Superwomen Can Only Be Super When We Get the Support We Need

One secret to success that more women (even those with seemingly super powers) should embrace? Delegation! Here are some suggestions for working women on enlisting the help of others across the universe of their lives.

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This column is part of a special series Halbert Hargrove produced in honor of March being Women's History Month to highlight women's accomplishments and challenges.

Being a superwoman doesn’t equate to superhuman strength. In whatever roles you play in the workplace and your personal life, feeling buried and stressed is probably all too familiar. We all need to acknowledge when we’re taking on too much — and ask for help when needed.

We women are so capable, and our brains are hard-wired to capably multi-task juggling a multitude of responsibilities. Why not delegate some of those tasks instead of running ourselves into the ground?

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Massive strides, but more are required

Today, we’re seeing women in the workplace reaping the benefits fought for by the generations before them. In the U.S., women have already passed men in the likelihood of getting a college degree — including graduate degrees. And we’re increasingly taking on leadership roles in previously male-driven professions like finance, law and medicine.

But there’s still a lot of controversy in our culture about gender inequality, not the least in terms of women’s pay and share of upper-level management positions. And how about our share of drudgery?

One of the clearest indicators of not-yet-vanquished inequality is that women still do the majority of domestic work — cleaning the house, cooking dinner and caring for their kids. Fact: In the U.S., women who work 35 or more hours per week spend on average 4.9 hours per day (opens in new tab) on unpaid household duties, while their working male counterparts spend an average of 3.8 hours per day. Studies show that this disproportionality not only inhibits women’s employment options, earnings and economic stability, but also impacts their health and happiness.

The key to keeping your sanity and health is enlisting help and building trusted partnerships.

Help in managing your financial life

As a working professional, you’re in the process of perfecting your own craft. Outsourcing to other experts should be a no-brainer.

As a wealth adviser, I daily see the benefits of the planning, investment advice and discipline that pay off for our firm’s clients. So here’s my bias: The first professional you should seek out should be someone to help manage your financial life — maintaining a livable income, saving for retirement, growing your wealth, saving for children’s college. If these represent priorities in your life, you should place these critical responsibilities in the hands of an expert.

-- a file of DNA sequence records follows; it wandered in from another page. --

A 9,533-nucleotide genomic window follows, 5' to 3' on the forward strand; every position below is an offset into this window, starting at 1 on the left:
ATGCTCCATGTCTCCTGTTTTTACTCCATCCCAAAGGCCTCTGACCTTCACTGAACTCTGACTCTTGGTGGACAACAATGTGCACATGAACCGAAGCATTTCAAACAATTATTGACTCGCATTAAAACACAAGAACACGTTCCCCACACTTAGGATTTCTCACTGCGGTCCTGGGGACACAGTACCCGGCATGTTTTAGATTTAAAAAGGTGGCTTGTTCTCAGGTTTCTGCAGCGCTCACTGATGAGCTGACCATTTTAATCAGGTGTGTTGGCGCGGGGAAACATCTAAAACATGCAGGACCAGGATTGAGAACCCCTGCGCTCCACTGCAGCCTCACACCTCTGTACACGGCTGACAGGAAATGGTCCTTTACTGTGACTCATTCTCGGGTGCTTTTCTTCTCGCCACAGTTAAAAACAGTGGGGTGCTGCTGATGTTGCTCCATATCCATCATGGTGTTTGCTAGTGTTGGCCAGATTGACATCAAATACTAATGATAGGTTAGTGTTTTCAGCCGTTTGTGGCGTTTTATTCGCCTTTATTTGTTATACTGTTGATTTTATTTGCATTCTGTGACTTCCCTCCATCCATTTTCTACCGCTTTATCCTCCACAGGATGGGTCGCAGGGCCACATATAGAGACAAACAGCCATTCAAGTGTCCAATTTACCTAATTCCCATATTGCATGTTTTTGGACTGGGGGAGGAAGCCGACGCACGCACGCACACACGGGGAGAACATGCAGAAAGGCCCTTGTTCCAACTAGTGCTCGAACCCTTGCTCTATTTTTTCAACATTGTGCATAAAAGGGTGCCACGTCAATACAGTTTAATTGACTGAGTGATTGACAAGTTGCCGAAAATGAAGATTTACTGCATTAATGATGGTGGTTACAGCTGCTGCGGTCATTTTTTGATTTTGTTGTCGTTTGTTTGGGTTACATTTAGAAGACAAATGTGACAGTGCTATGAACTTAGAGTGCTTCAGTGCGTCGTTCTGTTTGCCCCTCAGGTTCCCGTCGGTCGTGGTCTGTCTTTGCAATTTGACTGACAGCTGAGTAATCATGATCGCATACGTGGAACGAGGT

A financial partner is not only beneficial in terms of helping you invest and grow your savings, but also in providing advice on the tough decisions. Like when it’s time for your parents to make the move to nursing home or tell your adult children they need to pay their own way. Or when you need to hang in there during difficult market periods. A financial adviser can also recommend other experts who have your best interests at heart.

What do you need, and who can provide it?

A great place to start mastering superwomanhood is making an assessment of your biggest stressors and challenges, and where you stand to benefit most from partnering with others. Here are some suggestions of additional experts and resources you might consider:

  • A therapist. Your mental health is your foundation. This should be step one of asking for help — many times, even before you realize you actually need it.
  • A career or life coach. For help (and an outside perspective) on reaching for goals and keeping yourself accountable to them.
  • A CPA. For many, online tax software has made it easy to file taxes. But there’s still a lot of value and advice a tax professional can provide, especially for those in a unique situation like owning a small business.
  • A specialized attorney. Looking to finalize your will? Hire an expert. Looking to sell or expand your small business? Make sure to connect with a business attorney.
  • Mortgage brokers and real estate agents. Buying or selling a home is a huge financial move. You should rely on the expertise of professionals.
  • A personal trainer or health coach. For all those reasons you already know.
  • Home help. Last but not least, ask for home help! Hire a nanny, a professional cleaner, a home organizer or declutterer and/or a dog walker. Also, don’t be afraid to ask your significant other — they signed up to share this life with you, make them earn it!

Remember, you may be successful, but you’re not a lone warrior. Perpetual displays of superhuman strength and abilities exist only in comic books and movies.

This article was written by and presents the views of our contributing adviser, not the Kiplinger editorial staff. You can check adviser records with the SEC or with FINRA.

Julia Pham, CFP®, AIF®, CDFA®
Wealth Adviser, Halbert Hargrove

Julia Pham joined Halbert Hargrove (opens in new tab) as a Wealth Adviser in 2015. Her role includes encouraging HH clients to explore and fine-tune their aspirations — and working with them to create a road map to attain the goals that matter to them. Julia has worked in financial services since 2007. Julia earned a Bachelor of Arts degree cum laude in Economics and Sociology, and an MBA, both from the University of California at Irvine.